Please Help Root My Not Supported 2018 Virus infested Unbranded Chinese Android phone

OfficiantOne

New member
Feb 23, 2019
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I've been all over trying to find a root that'll help delete these preinstalled apps with viruses on this darn Android phone. They all say root failed Not Supported. I don't need to root for major installs, I need it to delete these apps, that's all. The phone's an unbranded model: A9 (2018), CPU: MTK6592 Octa core, Android 8.1, Kernal version 3.10.72, RAM 4G & ROM 64G. Also if I can't personally root this phone do you think I can take it to a pro and have them to do it. Someone, please help.
 

Lusty Rugnuts

Senior Member
Apr 17, 2019
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Well, you'll have to get the correct files (scatter file, TWRP installer, etc.), but try this procedure:
https://forum.xda-developers.com/ge...ng-unlocking-bootloader-t3812910/post79358295

Don't use the files for the Blu Life One X3, each phone has its own files, and using the wrong ones will brick your phone.

But I've found that (for the Blu Life One X3, with a Mediatek MT6753 chipset) just as the phone shuts down, it drops all security, allowing one to push TWRP to the phone as bootloader. That's your 'in' to getting the thing rooted, even if your bootloader can't be unlocked.
 
Last edited:
Jul 26, 2018
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But I've found that (for the Blu Life One X3, with a Mediatek MT6753 chipset) just as the phone shuts down, it drops all security, allowing one to push TWRP to the phone as bootloader. That's your 'in' to getting the thing rooted, even if your bootloader can't be unlocked.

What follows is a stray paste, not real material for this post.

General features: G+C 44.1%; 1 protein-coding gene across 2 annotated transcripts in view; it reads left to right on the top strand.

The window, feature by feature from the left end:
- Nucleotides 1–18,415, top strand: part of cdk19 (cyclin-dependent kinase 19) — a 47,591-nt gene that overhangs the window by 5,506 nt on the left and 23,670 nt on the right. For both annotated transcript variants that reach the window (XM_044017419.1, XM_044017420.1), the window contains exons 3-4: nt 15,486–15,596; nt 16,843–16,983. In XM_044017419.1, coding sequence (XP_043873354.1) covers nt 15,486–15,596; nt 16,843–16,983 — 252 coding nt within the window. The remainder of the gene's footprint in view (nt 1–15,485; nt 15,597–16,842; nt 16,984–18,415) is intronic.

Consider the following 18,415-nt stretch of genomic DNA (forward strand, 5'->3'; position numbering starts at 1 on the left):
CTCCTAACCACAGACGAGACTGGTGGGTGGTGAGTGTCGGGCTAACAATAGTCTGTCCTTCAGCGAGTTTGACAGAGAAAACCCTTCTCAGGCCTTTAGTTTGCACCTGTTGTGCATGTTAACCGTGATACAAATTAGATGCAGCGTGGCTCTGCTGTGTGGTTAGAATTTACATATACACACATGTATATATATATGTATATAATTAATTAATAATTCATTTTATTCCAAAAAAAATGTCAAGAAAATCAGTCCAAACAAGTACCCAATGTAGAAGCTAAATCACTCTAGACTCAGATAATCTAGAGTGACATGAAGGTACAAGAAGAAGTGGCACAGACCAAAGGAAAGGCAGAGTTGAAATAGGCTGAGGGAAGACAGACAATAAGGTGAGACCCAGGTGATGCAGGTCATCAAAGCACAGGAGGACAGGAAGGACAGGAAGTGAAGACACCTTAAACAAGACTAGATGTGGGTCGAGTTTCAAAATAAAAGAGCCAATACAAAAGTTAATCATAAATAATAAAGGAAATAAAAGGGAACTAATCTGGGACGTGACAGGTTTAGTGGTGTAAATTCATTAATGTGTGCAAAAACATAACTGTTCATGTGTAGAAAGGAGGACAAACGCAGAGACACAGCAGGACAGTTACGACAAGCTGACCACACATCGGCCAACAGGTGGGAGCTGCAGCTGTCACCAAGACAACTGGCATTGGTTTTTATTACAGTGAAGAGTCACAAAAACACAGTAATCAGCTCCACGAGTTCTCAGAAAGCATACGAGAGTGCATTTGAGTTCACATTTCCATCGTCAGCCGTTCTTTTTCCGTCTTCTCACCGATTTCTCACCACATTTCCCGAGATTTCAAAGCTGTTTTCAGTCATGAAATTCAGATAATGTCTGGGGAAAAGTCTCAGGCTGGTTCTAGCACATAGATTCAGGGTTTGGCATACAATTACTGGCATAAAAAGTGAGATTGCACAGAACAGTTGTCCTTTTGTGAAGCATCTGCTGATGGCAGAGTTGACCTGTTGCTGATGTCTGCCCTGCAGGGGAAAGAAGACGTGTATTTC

Wow. That is probably the dumbest root method i've ever seen. xD
 

Lusty Rugnuts

Senior Member
Apr 17, 2019
102
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Ah, I see.

It's a good thing that MTK's chipset has this vulnerability... and I don't think MTK can quash it without a major revamp of their chipset architecture, which they likely wouldn't undertake just to stop a few folks rooting their devices.

What surprises me is that the entire Android industry hasn't embraced rooting. There are ways nowadays to ensure the phone isn't stolen (fingerprints, PINs, etc), so why they continue to fight it is beyond me... there's more innovation on the rooting and FOSS side than on the 'lock it down' side. Innovation and openness is what drives users to use the phones in the first place. If we wanted a 'walled garden' user experience, we'd go with Apple... with the understanding that Apple knows everything about us, and with the hope that Apple doesn't go Google-evil.

I'll go with a known-evil company that I can lock out rather than a company that may someday go evil (or may be evil, but no one knows they are), but which cannot be locked out even the slightest bit.